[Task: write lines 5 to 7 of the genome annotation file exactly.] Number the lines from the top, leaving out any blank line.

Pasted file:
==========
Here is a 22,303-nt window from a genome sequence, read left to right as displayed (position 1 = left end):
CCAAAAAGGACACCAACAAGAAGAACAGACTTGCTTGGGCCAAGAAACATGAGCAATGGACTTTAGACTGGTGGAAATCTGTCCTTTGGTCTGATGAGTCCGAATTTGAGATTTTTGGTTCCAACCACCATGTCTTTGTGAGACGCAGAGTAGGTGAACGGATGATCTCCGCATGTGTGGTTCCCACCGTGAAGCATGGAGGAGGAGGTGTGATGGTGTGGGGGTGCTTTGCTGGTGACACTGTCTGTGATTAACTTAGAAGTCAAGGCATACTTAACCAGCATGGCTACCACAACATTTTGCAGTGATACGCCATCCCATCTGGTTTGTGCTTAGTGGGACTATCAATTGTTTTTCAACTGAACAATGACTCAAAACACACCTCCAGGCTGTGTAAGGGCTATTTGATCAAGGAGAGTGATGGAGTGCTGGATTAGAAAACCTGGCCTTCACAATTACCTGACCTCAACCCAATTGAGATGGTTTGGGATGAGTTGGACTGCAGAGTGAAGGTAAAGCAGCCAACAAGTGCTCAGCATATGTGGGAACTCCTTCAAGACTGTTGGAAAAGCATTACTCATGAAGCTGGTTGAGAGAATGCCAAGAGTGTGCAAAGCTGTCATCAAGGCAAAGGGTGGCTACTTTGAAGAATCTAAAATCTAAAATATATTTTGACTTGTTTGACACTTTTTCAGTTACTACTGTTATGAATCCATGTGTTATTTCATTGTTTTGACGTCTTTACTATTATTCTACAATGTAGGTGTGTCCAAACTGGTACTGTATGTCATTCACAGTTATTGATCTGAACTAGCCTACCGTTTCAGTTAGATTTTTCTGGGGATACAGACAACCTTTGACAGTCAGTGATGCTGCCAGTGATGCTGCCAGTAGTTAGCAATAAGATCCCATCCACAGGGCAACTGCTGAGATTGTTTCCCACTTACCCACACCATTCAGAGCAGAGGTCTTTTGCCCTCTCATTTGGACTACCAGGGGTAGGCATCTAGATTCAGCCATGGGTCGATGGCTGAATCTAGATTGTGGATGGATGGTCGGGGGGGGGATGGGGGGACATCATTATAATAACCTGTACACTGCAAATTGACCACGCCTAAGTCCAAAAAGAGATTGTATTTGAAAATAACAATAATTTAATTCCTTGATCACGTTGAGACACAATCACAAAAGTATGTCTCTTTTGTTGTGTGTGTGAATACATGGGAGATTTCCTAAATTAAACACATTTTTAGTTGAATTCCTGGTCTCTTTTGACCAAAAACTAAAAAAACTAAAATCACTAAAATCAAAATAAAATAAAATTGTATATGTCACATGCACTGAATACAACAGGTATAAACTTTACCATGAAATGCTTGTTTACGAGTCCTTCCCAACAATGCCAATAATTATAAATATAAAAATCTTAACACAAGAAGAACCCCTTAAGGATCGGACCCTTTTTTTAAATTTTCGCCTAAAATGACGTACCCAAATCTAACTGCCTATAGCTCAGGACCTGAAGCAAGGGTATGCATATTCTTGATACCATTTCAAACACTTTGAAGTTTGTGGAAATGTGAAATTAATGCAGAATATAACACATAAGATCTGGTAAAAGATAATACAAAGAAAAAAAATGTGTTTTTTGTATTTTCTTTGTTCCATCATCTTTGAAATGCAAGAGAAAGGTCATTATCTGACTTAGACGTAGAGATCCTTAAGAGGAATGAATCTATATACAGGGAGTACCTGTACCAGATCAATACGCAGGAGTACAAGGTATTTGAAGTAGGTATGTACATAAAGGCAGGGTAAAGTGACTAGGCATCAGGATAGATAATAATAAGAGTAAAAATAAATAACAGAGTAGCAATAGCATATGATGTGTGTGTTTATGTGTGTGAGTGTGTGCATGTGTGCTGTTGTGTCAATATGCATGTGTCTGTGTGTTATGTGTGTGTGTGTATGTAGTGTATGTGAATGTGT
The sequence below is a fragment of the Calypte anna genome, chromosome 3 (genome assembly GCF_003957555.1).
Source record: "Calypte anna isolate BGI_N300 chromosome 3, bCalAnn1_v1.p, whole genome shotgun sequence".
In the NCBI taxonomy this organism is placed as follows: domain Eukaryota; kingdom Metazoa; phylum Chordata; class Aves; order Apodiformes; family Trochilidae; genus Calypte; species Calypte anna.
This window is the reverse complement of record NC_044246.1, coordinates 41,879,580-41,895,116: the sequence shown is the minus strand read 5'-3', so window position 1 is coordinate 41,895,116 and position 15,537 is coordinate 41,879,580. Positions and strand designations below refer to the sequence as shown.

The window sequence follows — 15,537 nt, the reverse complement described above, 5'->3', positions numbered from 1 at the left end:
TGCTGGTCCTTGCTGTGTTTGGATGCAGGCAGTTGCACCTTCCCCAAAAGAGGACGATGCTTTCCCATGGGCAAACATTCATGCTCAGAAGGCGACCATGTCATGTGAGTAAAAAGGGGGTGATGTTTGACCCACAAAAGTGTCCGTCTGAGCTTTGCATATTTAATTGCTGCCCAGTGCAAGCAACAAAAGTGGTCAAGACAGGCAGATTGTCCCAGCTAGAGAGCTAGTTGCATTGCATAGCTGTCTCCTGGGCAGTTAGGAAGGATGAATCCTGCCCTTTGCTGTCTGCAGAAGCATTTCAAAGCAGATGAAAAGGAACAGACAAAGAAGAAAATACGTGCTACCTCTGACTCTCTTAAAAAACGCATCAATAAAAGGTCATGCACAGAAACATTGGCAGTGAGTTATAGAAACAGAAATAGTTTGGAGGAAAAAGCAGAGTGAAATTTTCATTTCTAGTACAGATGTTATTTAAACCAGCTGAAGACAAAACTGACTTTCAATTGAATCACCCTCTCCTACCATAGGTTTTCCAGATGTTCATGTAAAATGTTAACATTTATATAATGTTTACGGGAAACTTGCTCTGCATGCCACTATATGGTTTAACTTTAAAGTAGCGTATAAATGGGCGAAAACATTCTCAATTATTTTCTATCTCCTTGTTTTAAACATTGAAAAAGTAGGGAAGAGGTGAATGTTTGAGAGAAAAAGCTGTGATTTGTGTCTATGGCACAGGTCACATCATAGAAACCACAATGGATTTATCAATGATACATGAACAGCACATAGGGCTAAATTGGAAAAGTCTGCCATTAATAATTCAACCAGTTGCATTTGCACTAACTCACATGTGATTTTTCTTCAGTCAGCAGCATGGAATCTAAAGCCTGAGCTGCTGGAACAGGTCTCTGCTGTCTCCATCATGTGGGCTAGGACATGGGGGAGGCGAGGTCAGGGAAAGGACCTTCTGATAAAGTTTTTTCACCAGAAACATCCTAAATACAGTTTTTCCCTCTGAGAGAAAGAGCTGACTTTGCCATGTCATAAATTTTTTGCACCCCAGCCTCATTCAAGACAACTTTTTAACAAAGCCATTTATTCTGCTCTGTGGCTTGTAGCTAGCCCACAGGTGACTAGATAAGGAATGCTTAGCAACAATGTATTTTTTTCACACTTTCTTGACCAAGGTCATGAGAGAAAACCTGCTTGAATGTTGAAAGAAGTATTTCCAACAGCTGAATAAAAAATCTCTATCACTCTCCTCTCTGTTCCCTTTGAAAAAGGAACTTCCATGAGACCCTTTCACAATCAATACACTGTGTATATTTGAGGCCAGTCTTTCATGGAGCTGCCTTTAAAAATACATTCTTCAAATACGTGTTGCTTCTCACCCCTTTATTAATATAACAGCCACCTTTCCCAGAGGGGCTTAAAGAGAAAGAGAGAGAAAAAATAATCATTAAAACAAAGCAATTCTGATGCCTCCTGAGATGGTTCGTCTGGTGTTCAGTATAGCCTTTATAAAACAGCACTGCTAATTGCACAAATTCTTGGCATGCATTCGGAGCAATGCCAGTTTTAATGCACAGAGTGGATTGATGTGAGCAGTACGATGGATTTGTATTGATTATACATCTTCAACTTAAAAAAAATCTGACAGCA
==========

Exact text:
In the NCBI taxonomy this organism is placed as follows: domain Eukaryota; kingdom Metazoa; phylum Chordata; class Aves; order Apodiformes; family Trochilidae; genus Calypte; species Calypte anna.
This window is the reverse complement of record NC_044246.1, coordinates 41,879,580-41,895,116: the sequence shown is the minus strand read 5'-3', so window position 1 is coordinate 41,895,116 and position 15,537 is coordinate 41,879,580. Positions and strand designations below refer to the sequence as shown.

The window sequence follows — 15,537 nt, the reverse complement described above, 5'->3', positions numbered from 1 at the left end: